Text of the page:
Sunday, 6 September 2020

The House of the Dead - Digital Zombie Brains


 

If you have ever been to an arcade of any quality at all, you’ve probably seen The House of the Dead in one of the corners. There were two shiny red and blue guns and a whole bunch of zombies coming out of the woodworks to eat your face! So, from the arcade to the home console, you can tell that there are some differences among the similarities. It’s still the infectious undead package it was in the big box, it’s just taken a couple of hits. 

This game was given a lot of flak for how much quality it lost in the translation from cabinet to Saturn and somehow it lost a lot of face in the process. Yeah, the graphics weren’t as good and the frame rate was crawling at some points. Whatever happened to “Graphics don’t make the Game?” There are times when they can seriously get in the way and sometimes some of the more wobbly polygons can go a ways to make you sick. The House of the Dead had none of this. It’s just some of the textures became dulled and some of the features on character renders didn’t look quite as good. 


The gameplay and the game itself is still the same at its very core. There is still plenty of brain-sucking freaks coming at you as you take them all down in a blaze of glory. You can play two player and you have a lot more content than you did in the arcade (not to mention, you don’t need to keep churning coins into it) like different characters and gameplay. None of these graphical downgrades get in the way of putting bullets in dead people.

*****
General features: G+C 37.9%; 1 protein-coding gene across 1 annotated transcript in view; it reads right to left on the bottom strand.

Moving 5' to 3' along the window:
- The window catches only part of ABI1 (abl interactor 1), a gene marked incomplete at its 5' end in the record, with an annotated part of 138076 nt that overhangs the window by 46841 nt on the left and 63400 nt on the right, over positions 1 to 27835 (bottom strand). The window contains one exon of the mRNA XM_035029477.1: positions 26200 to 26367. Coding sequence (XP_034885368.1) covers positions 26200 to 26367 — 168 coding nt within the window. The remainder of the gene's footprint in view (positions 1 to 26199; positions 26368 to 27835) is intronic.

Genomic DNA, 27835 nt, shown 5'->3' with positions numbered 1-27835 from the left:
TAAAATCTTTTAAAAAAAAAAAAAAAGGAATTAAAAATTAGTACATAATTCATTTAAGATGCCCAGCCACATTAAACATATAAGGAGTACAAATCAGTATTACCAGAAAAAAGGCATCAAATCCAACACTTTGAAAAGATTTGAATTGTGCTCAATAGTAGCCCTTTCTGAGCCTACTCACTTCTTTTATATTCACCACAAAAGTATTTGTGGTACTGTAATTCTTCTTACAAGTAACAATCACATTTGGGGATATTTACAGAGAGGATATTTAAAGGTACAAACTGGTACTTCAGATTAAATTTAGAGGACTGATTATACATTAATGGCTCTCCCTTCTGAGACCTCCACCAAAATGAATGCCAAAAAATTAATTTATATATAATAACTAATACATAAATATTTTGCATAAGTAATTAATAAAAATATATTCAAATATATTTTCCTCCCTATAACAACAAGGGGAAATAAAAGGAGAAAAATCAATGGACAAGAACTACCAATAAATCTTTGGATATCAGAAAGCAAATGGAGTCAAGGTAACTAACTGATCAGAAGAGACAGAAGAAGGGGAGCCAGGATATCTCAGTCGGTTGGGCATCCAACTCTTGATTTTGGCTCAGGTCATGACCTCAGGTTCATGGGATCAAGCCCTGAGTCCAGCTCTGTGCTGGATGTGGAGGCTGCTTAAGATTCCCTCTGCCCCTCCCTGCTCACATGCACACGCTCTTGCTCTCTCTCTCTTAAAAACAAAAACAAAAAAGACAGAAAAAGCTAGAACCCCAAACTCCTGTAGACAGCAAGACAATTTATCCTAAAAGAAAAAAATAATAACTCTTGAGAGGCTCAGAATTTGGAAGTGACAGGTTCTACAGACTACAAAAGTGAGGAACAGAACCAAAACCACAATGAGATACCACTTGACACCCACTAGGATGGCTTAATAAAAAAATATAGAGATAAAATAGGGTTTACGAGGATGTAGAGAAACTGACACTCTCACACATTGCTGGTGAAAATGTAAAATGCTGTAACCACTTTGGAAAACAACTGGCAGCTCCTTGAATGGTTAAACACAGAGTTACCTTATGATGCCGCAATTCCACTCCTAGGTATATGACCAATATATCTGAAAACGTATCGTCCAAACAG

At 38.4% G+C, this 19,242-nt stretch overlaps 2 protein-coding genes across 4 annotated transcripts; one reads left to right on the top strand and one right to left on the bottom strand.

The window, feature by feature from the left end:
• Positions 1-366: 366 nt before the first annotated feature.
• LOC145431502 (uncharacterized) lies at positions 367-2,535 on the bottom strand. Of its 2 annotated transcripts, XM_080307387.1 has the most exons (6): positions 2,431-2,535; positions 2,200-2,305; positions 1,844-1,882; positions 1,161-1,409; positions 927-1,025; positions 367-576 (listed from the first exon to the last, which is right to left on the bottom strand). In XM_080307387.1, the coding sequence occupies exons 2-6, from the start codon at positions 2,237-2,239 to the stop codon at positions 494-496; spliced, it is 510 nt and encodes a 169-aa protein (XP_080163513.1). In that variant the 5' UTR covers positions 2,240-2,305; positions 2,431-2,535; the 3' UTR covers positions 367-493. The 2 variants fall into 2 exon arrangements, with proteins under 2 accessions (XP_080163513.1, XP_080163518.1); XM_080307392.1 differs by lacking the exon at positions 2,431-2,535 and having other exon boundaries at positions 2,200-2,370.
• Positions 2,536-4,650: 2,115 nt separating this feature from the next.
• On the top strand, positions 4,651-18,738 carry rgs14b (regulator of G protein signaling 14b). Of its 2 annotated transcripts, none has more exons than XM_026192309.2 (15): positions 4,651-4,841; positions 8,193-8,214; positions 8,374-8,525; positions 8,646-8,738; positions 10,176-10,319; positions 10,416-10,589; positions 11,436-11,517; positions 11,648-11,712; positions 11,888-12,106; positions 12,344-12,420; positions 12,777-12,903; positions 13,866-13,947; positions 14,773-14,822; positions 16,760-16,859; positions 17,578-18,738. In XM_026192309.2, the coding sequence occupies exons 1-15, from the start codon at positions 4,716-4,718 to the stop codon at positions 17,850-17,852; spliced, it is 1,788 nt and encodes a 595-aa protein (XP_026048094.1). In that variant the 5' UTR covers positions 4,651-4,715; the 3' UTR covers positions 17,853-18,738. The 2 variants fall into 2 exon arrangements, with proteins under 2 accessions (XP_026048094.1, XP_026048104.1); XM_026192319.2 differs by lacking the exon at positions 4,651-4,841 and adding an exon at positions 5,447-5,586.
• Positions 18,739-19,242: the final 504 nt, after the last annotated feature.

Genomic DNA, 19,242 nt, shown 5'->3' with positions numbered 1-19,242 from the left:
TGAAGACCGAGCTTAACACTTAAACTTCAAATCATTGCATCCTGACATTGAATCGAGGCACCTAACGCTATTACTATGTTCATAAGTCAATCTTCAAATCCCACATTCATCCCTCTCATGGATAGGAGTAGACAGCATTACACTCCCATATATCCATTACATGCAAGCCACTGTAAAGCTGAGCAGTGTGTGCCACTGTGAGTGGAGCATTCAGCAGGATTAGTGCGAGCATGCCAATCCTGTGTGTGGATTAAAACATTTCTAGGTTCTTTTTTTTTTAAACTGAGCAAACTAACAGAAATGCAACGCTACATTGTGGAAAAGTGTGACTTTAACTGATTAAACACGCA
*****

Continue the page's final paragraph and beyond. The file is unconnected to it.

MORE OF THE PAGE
Not only was it just the novelty of bringing a fully 3D game home after years of going to the arcade, but the fact that you could bring a friend to play with you as well. It’s something of a bonding experience, shooting at a screen next to a friend is very satisfying. Do I wish the graphics didn’t glitch so much? Yeah, maybe, but that goes away just as fast as it came. 


Now, bad things about this game that actually affect it are more of a problem with the enemy mechanics. Sometimes, there were these monkeys (yes, you heard me correctly) and it seemed like no matter how many times you shot them down, they kept getting back up. Armored and hard to kill enemies can get a little tedious sometimes, especially when there are sections of the entire level that seem to feature them exclusively. Then there’s the times when monsters immediately pop up in front of you and slash you. This is a common problem with many railshooters and it feels like a cheap way to  score a free hit on the players who don’t see it coming. Even when you saw it coming, there’s a chance you won’t react in time. 


The real love that is given to this game is not only in the therapeutic killing of zombie hordes, but also the many types of zombies and monsters that you encounter along the way. There are sludgy swamp zombies, zombie frogs, zombie worms, leatherhead chainsaw zombies and big huge brute zombies! There are monsters of all sorts gathered for the boss levels and some of them are still archetypes of the genre! The discovery of these creatures is only beaten by the sight of their heads exploding and their torsos being blown off! 


With cheesy dialogue and nonsensical mad scientist plots and schemes, this game is a campy corny masterpiece. It may not look as shiny or run quite as well as its arcade counterpart but there is still so much to love about this port of the game. I mean, it’s not like you’re going to find a PS1 version. (Oh, snap!)






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